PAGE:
LeBron James, Rajon Rondo both volunteered to guard Jimmy Butler in Game 6 of 2020 NBA Finals

LeBron James
LAKE BUENA VISTA, FLORIDA – OCTOBER 04: Jimmy Butler #22 of the Miami Heat dribbles against LeBron James #23 of the Los Angeles Lakers during the second half in Game Three of the 2020 NBA Finals at AdventHealth Arena at ESPN Wide World Of Sports Complex on October 04, 2020 in Lake Buena Vista, Florida. NOTE TO USER: User expressly acknowledges and agrees that, by downloading and or using this photograph, User is consenting to the terms and conditions of the Getty Images License Agreement. (Photo by Douglas P. DeFelice/Getty Images)

The 2019-20 Los Angeles Lakers were one of the best defensive teams in the league during the entire season, ending with the third-best Defensive Rating of all NBA teams. They seemed to take their defense to a whole other level in the playoffs, as Frank Vogel and the coaching staff were able to adapt and gameplan their defense more efficiently in a playoff series as they were continuously responding to what the opposing offenses were presenting to them. In the 2020 NBA Finals, the Lakers seemed destined to close out the series in Game 5 as they took to the court in their Kobe Bryant designed Mamba jerseys, jerseys they had not lost in prior to that game. The Miami Heat ultimately won behind a stellar performance from Jimmy Butler, as the Lakers were going to have to find a way to stop him in Game 6 to close out the series. LeBron James, Anthony Davis, and the Lakers did just did, winning the franchise’s 17th championship behind a beatdown in Game 6.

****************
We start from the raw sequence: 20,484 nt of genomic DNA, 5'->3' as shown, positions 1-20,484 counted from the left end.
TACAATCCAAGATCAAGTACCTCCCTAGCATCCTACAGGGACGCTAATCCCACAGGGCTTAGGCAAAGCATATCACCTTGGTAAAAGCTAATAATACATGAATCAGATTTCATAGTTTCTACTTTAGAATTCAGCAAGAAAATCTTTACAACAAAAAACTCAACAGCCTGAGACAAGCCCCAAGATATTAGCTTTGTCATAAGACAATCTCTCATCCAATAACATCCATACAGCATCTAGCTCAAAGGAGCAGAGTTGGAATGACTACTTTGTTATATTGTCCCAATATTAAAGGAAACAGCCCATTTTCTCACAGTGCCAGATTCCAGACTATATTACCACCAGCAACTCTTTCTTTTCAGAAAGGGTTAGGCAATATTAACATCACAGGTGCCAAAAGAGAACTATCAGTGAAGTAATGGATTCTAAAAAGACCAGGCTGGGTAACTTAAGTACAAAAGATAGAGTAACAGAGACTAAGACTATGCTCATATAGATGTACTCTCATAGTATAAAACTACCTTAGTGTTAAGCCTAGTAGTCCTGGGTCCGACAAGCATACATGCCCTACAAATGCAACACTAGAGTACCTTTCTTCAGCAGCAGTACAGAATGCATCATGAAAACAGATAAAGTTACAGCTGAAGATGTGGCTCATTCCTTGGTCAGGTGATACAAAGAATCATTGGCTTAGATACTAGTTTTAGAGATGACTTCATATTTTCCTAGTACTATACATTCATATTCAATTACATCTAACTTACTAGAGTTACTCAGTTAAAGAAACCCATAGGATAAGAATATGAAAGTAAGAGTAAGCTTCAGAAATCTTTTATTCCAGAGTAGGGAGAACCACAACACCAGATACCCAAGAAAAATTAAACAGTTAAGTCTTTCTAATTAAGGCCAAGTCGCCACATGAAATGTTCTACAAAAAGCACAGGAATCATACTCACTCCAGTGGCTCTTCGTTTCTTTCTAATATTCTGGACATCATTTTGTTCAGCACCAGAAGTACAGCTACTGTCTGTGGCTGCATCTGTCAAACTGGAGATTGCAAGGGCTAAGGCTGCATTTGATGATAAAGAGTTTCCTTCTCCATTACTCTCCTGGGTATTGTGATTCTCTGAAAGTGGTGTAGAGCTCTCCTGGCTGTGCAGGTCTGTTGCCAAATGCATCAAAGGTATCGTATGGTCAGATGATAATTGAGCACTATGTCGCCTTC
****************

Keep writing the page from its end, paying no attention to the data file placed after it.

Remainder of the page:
LeBron James matched up with Jimmy Butler often in that game, with Lakers assistant coach (and former player) Mike Penberthy telling Ryan Ward of Lakers Daily that LeBron James took some defensive initiative in the film session before Game 6, saying that he wanted the assignment of guarding Jimmy Butler (h/t Harrison Faigen and Silver Screen & Roll):

Game 6. We sat down. We had a game plan set in place. We sat down to do our usual. We turned on the video. We walked through Miami.

LeBron says, “Coach, I want to guard Jimmy [Butler]. I want to match his minutes. I feel like I need to match up with him the whole game. I don’t want anybody else to guard him. I want to guard Jimmy Butler.”

Rob Pelinka appeared on Adrian Wojnarowski’s podcast this past Friday, affirming Penberthy’s claims that LeBron did volunteer for the assignment. Adding to it, Pelinka said that Rajon Rondo shared LeBron’s aggressiveness in defending Butler, telling LeBron that he would guard him when LeBron was off the floor.

And I remember Coach (Frank) Vogel, who’s, again, a very collaborative guy with his decisions…LeBron (James) and (Rajon) Rondo in particular…LeBron stepped up and said “Hey, I’m taking him (Jimmy Butler). I’m taking him for Game 6”. And Rondo said “Hey, this championship, this particular championship is going to be won with defense.” And he said, “Bron, if you’re not in the game, if you’re not on him, I got him. I’m not going to let him be comfortable, and survey the — I’m going to get up under him, I’m going to agitate him.” So I think just having that mindset that LeBron has of doing what it takes to be the best just permeates throughout the whole team and the whole organization, and AD, I would say the same about him.

It really seems like the Lakers’ veteran leadership carried them throughout the bubble, with this being yet another example. Pelinka was discussing the leadership of LeBron and Davis throughout this portion of the podcast, as it’s easy to see how LeBron’s desire for that type of assignment can positively affect the mindset of a teammate who probably hasn’t been to as many NBA Finals as a LeBron James or a Rajon Rondo have been to. It also shows the type of confidence that LeBron and Rondo had in their defense at this point, as LeBron had shown the ability to defend the team’s opposing players throughout the bubble while Rondo had shown his ability to be a disruptor to opposing offenses with many steals and fastbreaks from his defense.

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